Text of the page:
Fight to Repair Daily: Friday October 28, 2022

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Apple caves to new EU on USB-C in iPhones

Greg Joswiak, Apple’s Senior Vice President of Marketing, has confirmed the iPhone will be making the switch to a USB-C port because “we have no choice.”

The European Union will require all phones, tablets, and cameras to use USB-C for charging before the end of 2024. Based on Apple’s typical release cycle for new iPhone models, it means the iPhone 16 will need to ship with a USB Type-C port, although Apple could decide to make the switch next year on the iPhone 15.

Joswiak told the Wall Street Journal he doesn’t believe a government being so “prescriptive” and enforcing a switch to USB-C for all devices was the right thing to do, and in fact he claims it will cause more electronic waste. However, when it comes to abiding by the new rules, Joswiak states, “obviously we’ll have to comply, we have no choice.” (PC Magazine)

Automakers say they can’t comply with Massachusetts right to repair law

The automotive right-to-repair law that won overwhelming approval from Massachusetts voters in a referendum nearly two years ago is still propped up on jacks in Boston federal court. And based on documents submitted to the court last week by two major automakers, it’ll be there for quite a while.

Cybersecurity executives for General Motors and Stellantis, the company that owns carmaker Chrysler, told the court that they’ve done nothing to prepare for complying with the law, because they can’t. Kevin Tierney, vice president of global cybersecurity for GM, said that “it remains my considered judgment that it is simply impossible to comply with the Data Access Law safely.”

Massachusetts Attorney General Maura Healey contends that the carmakers are deliberately misreading the law to falsely argue that it contradicts federal auto safety regulations and to claim that obeying the law is technically impractical. “None of that is true,” said a filing from Healey’s office. (Boston Globe)

Other coverage:

Automakers claim they can’t comply with right to repair laws — The Truth About Cars

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FTC Approves Final Orders in Right-to-Repair Cases Against Harley-Davidson, MWE Investments, and Weber

After a public comment period, the Federal Trade Commission on Thursday approved final orders against motorcycle manufacturer Harley-Davidson Motor Company Group, grill maker Weber-Stephen Products, and the manufacturer of Westinghouse outdoor power equipment, MWE Investments, for illegally restricting customers’ right to repair their purchased products.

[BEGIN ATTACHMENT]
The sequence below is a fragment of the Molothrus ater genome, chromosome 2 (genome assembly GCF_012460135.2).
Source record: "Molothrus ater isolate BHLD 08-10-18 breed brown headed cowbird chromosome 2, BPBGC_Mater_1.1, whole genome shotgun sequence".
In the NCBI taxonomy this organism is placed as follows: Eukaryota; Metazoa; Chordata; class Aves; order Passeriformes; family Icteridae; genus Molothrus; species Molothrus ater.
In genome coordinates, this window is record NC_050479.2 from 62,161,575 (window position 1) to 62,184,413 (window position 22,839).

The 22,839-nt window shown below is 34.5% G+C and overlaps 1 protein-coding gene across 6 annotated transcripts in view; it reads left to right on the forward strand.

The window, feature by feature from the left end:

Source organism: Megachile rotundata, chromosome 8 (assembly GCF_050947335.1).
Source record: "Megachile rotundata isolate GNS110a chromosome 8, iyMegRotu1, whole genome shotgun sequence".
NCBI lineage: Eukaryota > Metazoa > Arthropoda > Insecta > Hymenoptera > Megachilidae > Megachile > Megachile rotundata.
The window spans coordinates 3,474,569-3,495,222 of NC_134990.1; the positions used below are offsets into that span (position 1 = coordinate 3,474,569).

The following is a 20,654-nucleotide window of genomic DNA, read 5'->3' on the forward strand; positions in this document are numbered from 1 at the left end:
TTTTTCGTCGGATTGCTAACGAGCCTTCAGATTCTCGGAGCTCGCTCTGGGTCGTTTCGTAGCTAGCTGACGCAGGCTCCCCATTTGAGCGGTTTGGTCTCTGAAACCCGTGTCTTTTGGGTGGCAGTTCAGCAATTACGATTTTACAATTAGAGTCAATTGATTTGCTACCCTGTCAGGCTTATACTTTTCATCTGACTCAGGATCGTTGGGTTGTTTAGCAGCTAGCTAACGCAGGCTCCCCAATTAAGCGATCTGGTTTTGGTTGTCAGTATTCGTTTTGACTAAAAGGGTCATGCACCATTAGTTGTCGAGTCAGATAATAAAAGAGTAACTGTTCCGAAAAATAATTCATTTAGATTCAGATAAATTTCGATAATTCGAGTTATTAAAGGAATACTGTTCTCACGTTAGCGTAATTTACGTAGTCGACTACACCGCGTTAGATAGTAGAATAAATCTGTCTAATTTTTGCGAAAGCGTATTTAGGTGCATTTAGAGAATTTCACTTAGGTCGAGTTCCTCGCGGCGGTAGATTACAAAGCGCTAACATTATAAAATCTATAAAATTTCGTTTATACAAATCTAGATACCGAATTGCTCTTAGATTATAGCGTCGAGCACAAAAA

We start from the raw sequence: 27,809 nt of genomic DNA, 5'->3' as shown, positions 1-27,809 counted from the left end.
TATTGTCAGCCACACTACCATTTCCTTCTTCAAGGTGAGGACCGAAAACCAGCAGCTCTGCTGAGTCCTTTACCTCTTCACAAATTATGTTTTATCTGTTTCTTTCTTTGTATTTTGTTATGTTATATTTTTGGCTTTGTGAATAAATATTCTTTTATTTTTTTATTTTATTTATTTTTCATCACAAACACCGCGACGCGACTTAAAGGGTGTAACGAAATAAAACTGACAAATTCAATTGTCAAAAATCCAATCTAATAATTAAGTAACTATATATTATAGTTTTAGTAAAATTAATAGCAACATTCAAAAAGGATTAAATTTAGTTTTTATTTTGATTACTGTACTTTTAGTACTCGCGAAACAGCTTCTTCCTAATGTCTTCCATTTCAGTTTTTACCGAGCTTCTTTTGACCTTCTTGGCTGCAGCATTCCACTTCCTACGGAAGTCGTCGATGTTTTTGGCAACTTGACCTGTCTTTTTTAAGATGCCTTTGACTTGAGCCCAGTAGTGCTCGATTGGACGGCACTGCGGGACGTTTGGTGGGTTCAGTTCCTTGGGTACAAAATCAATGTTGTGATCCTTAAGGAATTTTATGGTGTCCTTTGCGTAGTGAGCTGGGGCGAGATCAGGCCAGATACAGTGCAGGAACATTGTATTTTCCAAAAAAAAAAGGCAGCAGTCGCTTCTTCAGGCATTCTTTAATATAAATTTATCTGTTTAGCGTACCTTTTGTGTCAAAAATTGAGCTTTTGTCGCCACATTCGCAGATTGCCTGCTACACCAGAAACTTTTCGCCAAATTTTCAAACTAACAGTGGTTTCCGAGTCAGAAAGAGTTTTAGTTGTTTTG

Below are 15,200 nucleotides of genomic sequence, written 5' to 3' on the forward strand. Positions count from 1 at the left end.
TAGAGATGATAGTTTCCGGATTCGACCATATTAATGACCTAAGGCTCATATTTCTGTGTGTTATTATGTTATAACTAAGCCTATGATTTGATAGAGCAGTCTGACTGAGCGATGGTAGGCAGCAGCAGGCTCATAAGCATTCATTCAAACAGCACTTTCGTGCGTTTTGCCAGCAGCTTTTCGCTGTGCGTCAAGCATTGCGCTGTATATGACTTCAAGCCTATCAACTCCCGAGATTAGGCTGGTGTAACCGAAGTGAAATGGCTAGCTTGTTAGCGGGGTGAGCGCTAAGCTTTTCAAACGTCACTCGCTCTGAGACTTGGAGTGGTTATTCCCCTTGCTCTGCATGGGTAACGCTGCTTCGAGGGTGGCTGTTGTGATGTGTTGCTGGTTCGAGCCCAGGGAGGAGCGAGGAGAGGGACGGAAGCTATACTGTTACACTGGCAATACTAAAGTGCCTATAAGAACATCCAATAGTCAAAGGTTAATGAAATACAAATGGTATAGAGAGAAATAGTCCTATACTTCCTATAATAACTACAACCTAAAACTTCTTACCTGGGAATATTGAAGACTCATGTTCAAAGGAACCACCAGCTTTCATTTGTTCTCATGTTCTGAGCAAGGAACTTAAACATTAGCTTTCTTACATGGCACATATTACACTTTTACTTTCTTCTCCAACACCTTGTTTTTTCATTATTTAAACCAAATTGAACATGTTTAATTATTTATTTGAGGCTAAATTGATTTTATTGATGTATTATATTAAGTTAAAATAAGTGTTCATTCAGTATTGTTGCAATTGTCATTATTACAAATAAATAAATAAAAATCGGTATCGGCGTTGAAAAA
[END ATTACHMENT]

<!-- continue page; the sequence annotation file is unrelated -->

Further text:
In cases announced in June, the FTC alleged that Harley-Davidson and MWE Investments included terms in their warranties that claimed that the warranty would be void if customers used independent repairers or third-party parts, in violation of the Magnuson-Moss Warranty Act and the FTC Act. In addition, Harley-Davidson allegedly failed to properly disclose all warranty terms in a single document, and instead directed consumers to visit a local dealership to fully understand the warranty. In July, the FTC announced a similar case alleging that Weber’s warranty illegally claimed that the use of aftermarket parts would void the company’s warranty on gas and electric grills.

The orders require the companies to take multiple steps to correct their unlawful behavior including to cease telling consumers that their warranties will be void if they use third-party services or parts, or that they should only use branded parts or authorized service providers. If the companies violate these terms, the FTC will be able to seek civil penalties of up to $46,517 per violation in federal court.

The FTC also directed the companies to add specific language to their warranties similar to the following: “Taking your product to be serviced by a repair shop that is not affiliated with or an authorized dealer of [Company] will not void this warranty” and/or “using third-party parts will not void this warranty.”  Weber must add to its warranty a statement that “Using third-party parts will not violate this warranty.” (

Don’t call it a give back: fast fashion enters the resale game

In the last three months, fast fashion brands Pretty Little Thing (PLT), Shein and Zara have launched resale platforms in an attempt to tap into the circular economy. While resale as part of a circular business model can be a sustainable alternative to buying new, experts are not convinced fast fashion is up to the task.

One of the key tensions is how companies communicate resale to consumers, and messaging is mixed.

“When you lead people to believe that a product can be recycled or have a second life — as is the case of these resale platforms — people end up consuming the primary good even more, because it is seen as a purchase with no consequences,” says Maxine Bédat, author and the director of the nonprofit New Standard Institute. (Vogue Business)

Repairing holiday lights…the Biomed way

As a biomed who has serviced medical instrumentation for almost four decades, I’m embarrassed to admit that I, too, have been confounded by these seasonal adornments.  However, anyone who has attempted string light repair will know it can be a challenge. 

Before getting ahead of oneself in the repairs, my advice is that you do not attempt to repair any string of lights if more than two bulbs are out.  Dispose of the light string if it is half-lit or not lighting at all.  However, if you are an ambitious biomed, you may still want to attempt the repair.  Following are some recommendations for those die-hard troubleshooters. (

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